Oral Care

Oral Care Tips

What is Oral Care?

Oral care is a fundamental part of nursing care and failure to provide it can have a negative effect on health and wellbeing of the patient.

Oral health is essential to good health and quality of life, and is defined by the World Health Organization (2018) as “a state of being free from mouth and facial pain, oral and throat cancer, oral infection and sores, periodontal (gum) disease, tooth decay, tooth loss, and other diseases and disorders that limit an individual’s capacity in biting, chewing, smiling, speaking, and psychosocial wellbeing”.

Reasons for poor oral hygiene

There are many reasons people may have poor oral hygiene, including:

  • Inability to carry out oral care, for example due to stroke, arthritis, arm injury, head injury, surgery;
  • Lack of knowledge or motivation;
  • Lack of access to dental services;
  • Lack of money to afford oral care equipment;
  • Medicines, such as anticholinergic drugs and oxygen therapy, that cause a dry mouth or an unpleasant taste;
  • Poor diet or reduced fluid intake
  • Nil by mouth due to surgery or dysphagia;
  • Xerostomia – sensation of a dry mouth – which frequently affects older people;
  • Surgery, radiotherapy and/or trauma to the head and neck

Benefits of a clean mouth

Providing effective mouth care to patients can:

  • Promote self-esteem and comfort
  • Improve appetite and enjoyment of food and drink – poor nutrition associated with oral problems can slow recovery and increase length of hospital stay
  • Prevent halitosis;
  • Reduce the risk of hospital-acquired pneumonia 

How often should oral care be carried out?

Teeth should be brushed at least twice a day with a fluoride toothpaste (Public Health England, 2017; National Institute for Health and Care Excellence, 2016). They should always be brushed last thing at night.

In hospital and care homes frequency can be determined using an oral assessment tool and depends on individual need. Patients receiving oxygen therapy, nil by mouth or those who are vomiting will require frequent mouth care. Nurses should prompt and support patients to carry out oral care and undertake oral care for those who cannot maintain a clean mouth for themselves.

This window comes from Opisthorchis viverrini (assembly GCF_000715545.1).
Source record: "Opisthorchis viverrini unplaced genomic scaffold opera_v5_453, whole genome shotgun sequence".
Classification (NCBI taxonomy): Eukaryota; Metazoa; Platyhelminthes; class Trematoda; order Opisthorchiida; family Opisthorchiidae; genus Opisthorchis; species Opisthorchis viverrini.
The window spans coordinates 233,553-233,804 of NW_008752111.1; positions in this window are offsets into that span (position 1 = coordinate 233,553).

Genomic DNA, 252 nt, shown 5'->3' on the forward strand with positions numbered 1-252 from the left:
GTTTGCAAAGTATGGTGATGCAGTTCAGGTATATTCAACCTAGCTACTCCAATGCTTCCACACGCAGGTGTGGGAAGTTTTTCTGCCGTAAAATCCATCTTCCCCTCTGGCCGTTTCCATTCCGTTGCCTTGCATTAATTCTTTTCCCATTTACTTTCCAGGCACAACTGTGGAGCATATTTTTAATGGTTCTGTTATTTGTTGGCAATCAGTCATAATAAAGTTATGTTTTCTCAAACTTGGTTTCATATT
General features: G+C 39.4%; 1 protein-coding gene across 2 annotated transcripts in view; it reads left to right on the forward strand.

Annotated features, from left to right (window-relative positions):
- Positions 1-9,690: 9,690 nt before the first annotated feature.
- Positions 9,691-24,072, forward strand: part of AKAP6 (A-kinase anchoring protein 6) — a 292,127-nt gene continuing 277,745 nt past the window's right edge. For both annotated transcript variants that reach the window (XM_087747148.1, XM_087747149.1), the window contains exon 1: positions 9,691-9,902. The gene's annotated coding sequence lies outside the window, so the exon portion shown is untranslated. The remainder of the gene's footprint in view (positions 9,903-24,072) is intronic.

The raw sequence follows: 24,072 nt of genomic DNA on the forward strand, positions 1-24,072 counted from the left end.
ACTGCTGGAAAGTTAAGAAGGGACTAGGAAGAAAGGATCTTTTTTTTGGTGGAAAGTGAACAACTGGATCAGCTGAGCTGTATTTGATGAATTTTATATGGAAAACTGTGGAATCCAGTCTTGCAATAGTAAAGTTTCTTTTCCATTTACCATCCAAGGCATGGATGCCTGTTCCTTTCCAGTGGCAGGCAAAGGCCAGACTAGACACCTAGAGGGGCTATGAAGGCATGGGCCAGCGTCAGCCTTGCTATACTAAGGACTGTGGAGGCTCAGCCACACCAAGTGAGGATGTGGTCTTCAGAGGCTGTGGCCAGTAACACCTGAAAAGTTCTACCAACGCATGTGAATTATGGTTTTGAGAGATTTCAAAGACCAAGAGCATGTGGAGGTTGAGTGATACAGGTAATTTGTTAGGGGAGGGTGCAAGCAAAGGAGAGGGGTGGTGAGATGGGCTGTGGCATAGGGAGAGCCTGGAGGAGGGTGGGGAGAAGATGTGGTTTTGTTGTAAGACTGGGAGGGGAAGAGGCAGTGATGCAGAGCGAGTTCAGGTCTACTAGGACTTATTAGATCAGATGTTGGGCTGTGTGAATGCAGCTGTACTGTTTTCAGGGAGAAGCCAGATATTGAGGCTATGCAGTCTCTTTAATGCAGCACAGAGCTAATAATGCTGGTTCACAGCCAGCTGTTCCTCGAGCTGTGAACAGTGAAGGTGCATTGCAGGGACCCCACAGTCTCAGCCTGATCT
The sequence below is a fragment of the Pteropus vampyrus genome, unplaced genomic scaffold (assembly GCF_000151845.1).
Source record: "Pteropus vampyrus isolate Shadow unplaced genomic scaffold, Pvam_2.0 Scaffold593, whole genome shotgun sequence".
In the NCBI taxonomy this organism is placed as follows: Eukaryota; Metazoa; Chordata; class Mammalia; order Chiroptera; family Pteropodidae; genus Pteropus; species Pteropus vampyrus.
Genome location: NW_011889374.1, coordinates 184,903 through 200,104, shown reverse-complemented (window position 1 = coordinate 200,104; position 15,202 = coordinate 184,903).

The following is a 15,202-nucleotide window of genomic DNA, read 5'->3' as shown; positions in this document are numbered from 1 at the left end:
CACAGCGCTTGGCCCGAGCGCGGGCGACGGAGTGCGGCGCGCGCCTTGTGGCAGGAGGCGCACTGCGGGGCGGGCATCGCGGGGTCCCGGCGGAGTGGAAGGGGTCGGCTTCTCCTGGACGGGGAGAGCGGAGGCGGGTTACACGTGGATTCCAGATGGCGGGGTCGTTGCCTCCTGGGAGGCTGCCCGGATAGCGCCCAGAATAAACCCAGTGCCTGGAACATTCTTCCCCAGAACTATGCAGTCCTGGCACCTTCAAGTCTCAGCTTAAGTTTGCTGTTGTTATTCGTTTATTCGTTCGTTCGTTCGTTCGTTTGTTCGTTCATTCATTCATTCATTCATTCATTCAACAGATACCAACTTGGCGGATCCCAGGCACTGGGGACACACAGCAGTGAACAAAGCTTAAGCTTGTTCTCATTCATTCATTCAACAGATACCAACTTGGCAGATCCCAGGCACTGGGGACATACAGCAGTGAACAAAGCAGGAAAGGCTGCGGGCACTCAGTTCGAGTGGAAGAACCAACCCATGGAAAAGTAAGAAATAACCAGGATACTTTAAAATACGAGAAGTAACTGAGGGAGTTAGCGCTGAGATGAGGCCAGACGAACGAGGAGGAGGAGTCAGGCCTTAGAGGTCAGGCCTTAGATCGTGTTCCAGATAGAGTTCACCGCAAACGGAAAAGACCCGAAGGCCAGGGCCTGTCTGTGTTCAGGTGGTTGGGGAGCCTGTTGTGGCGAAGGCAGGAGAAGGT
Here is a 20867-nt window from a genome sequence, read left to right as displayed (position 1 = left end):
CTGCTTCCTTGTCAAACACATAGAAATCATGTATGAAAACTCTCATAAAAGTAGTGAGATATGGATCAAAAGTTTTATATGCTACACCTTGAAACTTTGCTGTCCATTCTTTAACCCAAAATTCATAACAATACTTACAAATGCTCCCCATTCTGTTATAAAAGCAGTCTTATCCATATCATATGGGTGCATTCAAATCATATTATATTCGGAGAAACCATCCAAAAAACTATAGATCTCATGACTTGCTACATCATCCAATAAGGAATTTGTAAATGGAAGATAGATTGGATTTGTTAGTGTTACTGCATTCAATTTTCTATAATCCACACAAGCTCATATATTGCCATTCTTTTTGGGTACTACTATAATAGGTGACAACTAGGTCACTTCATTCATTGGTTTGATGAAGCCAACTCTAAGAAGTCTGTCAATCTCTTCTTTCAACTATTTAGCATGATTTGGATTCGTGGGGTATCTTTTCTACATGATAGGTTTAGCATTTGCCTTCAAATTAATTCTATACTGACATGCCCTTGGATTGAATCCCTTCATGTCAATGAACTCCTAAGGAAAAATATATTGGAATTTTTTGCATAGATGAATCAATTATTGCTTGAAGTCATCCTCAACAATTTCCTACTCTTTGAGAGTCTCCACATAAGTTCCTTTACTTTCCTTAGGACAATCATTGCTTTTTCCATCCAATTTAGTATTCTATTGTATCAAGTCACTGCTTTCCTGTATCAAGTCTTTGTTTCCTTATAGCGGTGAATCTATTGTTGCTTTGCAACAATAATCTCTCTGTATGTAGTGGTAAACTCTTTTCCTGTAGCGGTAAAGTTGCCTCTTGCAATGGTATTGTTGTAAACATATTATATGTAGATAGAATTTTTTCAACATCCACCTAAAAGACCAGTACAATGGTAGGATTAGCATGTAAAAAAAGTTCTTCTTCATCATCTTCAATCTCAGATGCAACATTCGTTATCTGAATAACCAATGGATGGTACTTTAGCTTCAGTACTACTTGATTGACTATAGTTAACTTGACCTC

The procedure for oral hygiene


  • Pen torch;
  • Receiver;
  • Tissues;
  • Tongue depressor;
  • Non-sterile disposable gloves and plastic apron;
  • Toothbrush – this is the most effective means of removing plaque and debris. A paediatric soft toothbrush can be used for patients who have a sore mouth;
  • Toothpaste;
  • Assessment and recording tools.


  1. Explain the procedure to the patient and gain their consent to carry it out.
  2. Screen the patient to ensure privacy during the procedure. Oral hygiene should take place in the bathroom, where possible.
  3. Wash and dry your hands.
  4. Assemble equipment.
  5. Ask the patient to sit in an upright position or help them to do this. If the patient is unable to sit up, the procedure should be undertaken with the patient’s head turned to the side to prevent choking and suction equipment should be available.
  6. Wash and dry hands again, and put on non-sterile gloves and a plastic apron.
  7. Select an appropriate toothbrush and wet the head. Apply a pea-sized amount of toothpaste to a gloved finger and rub it into the toothbrush – this will prevent a large amount of toothpaste from dropping into the patient’s mouth. Non-foaming toothpaste should be used for patients with dysphagia (swallowing problems).
  8. Use a gentle, rotating movement to clean the inner, outer and biting surfaces of the teeth (Fig 3). You can also gently brush the surface of the tongue and the gums. Brushing should take approximately two minutes, or 30 seconds per quarter of the mouth.
  9. Allow the patient to spit out excess toothpaste. They should not rinse their mouth with water as this dilutes the fluoride in the toothpaste, which protects teeth from decay (PHE, 2017).
  10. Offer the patient tissues to wipe their mouth.
  11. Apply moisturizer to the patient’s lips if required. Dry-mouth gel can be used to alleviate oral dryness.
  12. Check the patient is comfortable.
  13. Clean the toothbrush and allow it to air dry.
  14. Remove gloves and apron, and dispose of equipment according to local policy.
  15. Wash and dry your hands.
  16. Document care given and any observations of the patient’s mouth


  1. Gather supplies.
  2. Check identification bracelet or name tag.
  3. Introduce self, tell patient what you are going to do, provide privacy.
  4. Wash hands, put on gloves.
  5. Raise bed to comfortable height to perform oral care and raise head of bed 30 degrees.
  6. Place a towel under patient’s head and turn patient’s head toward you.
  7. With one hand, use a tongue depressor to hold patient’s mouth open. With other hand, clean teeth, gums, and tongue.
  8. Wipe or suction secretions from patient’s mouth.
  9. Reposition patient, lower bed, remove gloves, and wash hands.


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Picture of Sumayya Naji

Sumayya Naji


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